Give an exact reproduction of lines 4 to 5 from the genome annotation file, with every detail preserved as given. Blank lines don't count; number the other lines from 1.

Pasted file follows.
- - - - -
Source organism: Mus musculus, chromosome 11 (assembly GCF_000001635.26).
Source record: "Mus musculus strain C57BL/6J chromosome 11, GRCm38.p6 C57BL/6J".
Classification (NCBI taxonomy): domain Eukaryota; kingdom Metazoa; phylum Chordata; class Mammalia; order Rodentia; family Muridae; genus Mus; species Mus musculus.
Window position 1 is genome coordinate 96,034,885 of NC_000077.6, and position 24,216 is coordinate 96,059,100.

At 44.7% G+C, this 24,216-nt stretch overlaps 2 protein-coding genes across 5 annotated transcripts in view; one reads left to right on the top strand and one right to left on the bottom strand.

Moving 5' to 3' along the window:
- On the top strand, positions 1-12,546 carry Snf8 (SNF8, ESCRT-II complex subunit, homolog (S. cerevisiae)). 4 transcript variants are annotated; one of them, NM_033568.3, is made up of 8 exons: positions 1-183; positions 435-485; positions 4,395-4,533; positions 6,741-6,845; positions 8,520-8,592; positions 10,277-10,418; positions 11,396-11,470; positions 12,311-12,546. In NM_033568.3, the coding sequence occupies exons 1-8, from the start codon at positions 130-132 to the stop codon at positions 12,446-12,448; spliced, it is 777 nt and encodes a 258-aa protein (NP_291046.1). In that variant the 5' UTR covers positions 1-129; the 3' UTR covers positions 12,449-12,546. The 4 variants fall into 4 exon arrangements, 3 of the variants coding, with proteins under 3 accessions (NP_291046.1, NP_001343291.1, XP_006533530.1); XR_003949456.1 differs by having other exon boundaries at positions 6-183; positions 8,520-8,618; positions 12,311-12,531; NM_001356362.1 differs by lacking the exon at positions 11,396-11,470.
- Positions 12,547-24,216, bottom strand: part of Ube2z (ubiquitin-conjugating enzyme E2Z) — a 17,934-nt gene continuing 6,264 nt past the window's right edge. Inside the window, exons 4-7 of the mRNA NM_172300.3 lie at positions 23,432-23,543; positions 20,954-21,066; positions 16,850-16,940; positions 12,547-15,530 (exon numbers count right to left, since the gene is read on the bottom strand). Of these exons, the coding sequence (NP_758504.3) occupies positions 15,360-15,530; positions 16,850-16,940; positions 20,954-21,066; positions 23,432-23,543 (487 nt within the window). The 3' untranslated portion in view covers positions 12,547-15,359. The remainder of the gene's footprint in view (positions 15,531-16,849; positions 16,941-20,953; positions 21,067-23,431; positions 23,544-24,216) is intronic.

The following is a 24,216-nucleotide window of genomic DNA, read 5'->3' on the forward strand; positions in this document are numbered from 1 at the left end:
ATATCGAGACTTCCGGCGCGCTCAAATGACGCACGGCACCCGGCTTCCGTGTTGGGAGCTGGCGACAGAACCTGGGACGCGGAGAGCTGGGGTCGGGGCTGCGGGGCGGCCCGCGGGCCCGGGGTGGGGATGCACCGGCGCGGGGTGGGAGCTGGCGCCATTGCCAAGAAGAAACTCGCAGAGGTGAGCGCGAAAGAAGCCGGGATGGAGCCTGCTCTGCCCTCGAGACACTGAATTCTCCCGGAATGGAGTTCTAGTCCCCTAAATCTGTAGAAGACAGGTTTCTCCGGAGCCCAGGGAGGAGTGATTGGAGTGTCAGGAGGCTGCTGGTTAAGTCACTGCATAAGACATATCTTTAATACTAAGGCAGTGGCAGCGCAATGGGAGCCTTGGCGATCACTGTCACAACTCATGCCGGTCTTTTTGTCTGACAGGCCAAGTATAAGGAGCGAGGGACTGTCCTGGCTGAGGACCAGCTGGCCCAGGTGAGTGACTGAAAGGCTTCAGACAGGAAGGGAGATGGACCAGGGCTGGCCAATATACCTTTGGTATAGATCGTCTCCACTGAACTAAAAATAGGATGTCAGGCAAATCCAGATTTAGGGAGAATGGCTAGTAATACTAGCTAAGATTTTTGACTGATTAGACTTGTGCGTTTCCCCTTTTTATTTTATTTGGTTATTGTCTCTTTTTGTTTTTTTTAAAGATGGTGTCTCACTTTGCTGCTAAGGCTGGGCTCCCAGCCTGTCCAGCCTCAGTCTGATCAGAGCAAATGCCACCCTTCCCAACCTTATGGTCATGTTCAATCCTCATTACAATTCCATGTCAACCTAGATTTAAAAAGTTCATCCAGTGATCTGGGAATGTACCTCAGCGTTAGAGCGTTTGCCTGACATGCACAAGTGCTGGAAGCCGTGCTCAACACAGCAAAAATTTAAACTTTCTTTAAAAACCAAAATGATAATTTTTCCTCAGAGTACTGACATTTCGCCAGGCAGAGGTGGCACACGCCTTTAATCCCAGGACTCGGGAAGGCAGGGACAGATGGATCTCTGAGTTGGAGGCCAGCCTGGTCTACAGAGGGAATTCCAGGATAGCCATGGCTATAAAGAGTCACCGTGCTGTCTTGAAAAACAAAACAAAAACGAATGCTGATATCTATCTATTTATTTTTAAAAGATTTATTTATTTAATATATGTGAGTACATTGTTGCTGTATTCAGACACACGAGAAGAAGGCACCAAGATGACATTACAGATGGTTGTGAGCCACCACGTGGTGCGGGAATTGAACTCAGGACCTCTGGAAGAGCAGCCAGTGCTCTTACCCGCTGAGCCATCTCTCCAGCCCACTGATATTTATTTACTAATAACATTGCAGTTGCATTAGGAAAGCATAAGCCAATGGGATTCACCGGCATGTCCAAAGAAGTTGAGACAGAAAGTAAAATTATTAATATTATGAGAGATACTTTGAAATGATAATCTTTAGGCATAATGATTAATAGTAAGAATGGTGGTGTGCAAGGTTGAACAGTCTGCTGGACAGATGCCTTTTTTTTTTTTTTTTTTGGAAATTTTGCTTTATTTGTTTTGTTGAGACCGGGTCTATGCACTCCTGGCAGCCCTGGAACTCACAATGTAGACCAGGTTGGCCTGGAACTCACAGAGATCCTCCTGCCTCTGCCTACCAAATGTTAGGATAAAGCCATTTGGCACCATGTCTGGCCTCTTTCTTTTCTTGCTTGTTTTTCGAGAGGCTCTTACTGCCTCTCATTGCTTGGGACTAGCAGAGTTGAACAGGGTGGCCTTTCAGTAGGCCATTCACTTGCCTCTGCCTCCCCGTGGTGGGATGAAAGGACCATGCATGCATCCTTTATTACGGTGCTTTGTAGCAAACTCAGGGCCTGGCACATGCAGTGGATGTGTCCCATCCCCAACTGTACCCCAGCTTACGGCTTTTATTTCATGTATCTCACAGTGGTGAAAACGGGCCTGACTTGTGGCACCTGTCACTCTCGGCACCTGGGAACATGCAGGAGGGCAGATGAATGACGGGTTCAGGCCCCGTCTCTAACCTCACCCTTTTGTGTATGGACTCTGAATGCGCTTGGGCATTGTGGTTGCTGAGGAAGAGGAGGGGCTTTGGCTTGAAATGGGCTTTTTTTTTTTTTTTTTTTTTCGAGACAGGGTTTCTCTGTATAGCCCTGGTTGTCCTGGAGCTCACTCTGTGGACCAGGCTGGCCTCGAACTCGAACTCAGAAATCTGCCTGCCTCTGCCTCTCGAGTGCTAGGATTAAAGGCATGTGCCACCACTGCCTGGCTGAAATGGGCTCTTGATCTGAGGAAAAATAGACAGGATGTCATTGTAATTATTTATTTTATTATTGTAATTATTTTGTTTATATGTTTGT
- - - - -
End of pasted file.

Window position 1 is genome coordinate 96,034,885 of NC_000077.6, and position 24,216 is coordinate 96,059,100.

At 44.7% G+C, this 24,216-nt stretch overlaps 2 protein-coding genes across 5 annotated transcripts in view; one reads left to right on the top strand and one right to left on the bottom strand.